I started my career in HR. I was educated in, and then spent years staunchly supporting, a core foundation of effective HRM practice; Performance Management.
Every year or so, we HR Practitioners rolled out the Performance Plan to the leadership team, and then relentlessly chased them down to get their performance appraisals done on time. Then, after hearing months of griping from leaders and employees alike, we’d re-develop, re-design and then re-launch the ‘new and improved’ form, the more stream-lined process and we were sure we’d be met with enthusiastic cheers from all involved.
Inevitably, the process of chasing leaders and dodging complaints continued. No form, no annual process, no amount of encouraging, berating or rewarding leaders worked; performance time was the bane of our existence. We detested it as much as everyone else did (and does)!
Then, along came the Neuroleadership Institute, and everything started to shift. Their research supports what many of us know is indeed the right thing to do: Kill Your Performance Ratings. Not only are most organization’s performance management systems cumbersome and incredibly time-consuming, they are often counter-productive. And, that’s not even the worst of it. They do more harm than good. “In the context of neuroscience research, most PM practices turn out to damage the performance they are intended to improve. That’s because they are based on a fundamental misunderstanding of human responses, as revealed in recurring patterns of mental activity.”
Performance discussions, as they are traditionally formulated and administered, automatically put people in a threat state (also known as ‘fight or flight‘ response). Think about it, if someone says they’ll be evaluating you, aren’t you automatically feeling a little on the defensive? In fact, that notion alone – being evaluated or appraised – will likely be enough to distract you away from the performance itself and toward the instinct to protect yourself. When you are in a threat state, your goal is survival…not learning, not growing, not appreciating…just surviving. An entire organization focused on surviving is not one that breeds the collaborative cultures required for today’s workplaces. Instead a ‘kill or be killed’ mentality permeates the organization. People move away from each other, rather than toward teaming and co-creation.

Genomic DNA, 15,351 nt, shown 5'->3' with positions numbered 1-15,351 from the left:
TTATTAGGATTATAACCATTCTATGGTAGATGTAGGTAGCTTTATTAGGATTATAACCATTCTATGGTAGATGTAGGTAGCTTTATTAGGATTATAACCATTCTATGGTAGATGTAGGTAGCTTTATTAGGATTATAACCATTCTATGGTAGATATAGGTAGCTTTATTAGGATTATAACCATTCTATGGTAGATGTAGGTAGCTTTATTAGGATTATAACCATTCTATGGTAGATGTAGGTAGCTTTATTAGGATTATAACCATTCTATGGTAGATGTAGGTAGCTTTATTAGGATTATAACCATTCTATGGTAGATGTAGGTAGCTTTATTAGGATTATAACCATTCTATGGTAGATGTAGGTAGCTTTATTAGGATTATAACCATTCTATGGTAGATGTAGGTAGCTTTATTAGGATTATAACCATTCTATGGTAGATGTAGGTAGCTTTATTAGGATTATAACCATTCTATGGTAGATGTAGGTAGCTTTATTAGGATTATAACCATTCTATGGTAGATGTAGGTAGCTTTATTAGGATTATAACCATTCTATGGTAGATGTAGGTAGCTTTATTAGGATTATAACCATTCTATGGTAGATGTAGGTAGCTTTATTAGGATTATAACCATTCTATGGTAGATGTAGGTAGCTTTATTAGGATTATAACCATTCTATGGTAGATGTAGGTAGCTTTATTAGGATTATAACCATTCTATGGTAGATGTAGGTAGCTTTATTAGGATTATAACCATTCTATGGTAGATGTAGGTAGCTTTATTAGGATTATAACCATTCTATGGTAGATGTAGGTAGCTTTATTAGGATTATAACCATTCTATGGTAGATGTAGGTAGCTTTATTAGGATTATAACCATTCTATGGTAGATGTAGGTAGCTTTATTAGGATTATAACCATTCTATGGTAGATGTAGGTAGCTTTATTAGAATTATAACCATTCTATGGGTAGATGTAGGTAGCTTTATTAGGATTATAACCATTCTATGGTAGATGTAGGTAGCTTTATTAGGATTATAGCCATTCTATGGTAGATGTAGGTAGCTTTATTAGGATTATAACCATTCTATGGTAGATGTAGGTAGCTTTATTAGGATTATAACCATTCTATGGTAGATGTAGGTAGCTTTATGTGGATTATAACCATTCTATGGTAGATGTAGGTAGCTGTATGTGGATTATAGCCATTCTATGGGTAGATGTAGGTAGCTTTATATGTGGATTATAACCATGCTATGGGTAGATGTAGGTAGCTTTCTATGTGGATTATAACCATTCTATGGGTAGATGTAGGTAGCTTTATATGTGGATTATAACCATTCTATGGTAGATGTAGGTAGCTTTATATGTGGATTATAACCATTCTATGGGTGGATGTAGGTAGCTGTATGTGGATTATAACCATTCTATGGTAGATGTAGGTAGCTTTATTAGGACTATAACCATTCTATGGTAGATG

All sorts of media, including CNN, are picking up on the idea of dismantling performance management as we know it. Not only is it completely demotivating for people, it is also a “colossal time-suck’ for managers.” So an increasing number of companies — including Accenture, GE, Microsoft, CIGNA, The Gap and Deloitte — have decided to overthrow the annual review in favor of monthly, bi-weekly or even “on demand” conversations between managers and employees.”
Human beings benefit far more from real-time, ongoing dialogue between managers and staff. Goals stay front of mind, appreciation is provided often, and possible ‘issues’ are addressed and re-directed promptly. Everybody wins.
Since people do better when dialogue is open, continuous and positive, why would we not have the key communication system about performance be that way as well?
Deri Latimer is an expert in positive possibilities for people! A TEDx Speaker and Author, Deri’s message reinforces that positive habits are the pathway to a happier and healthier life at work, at home and at any age! www.derilatimer.com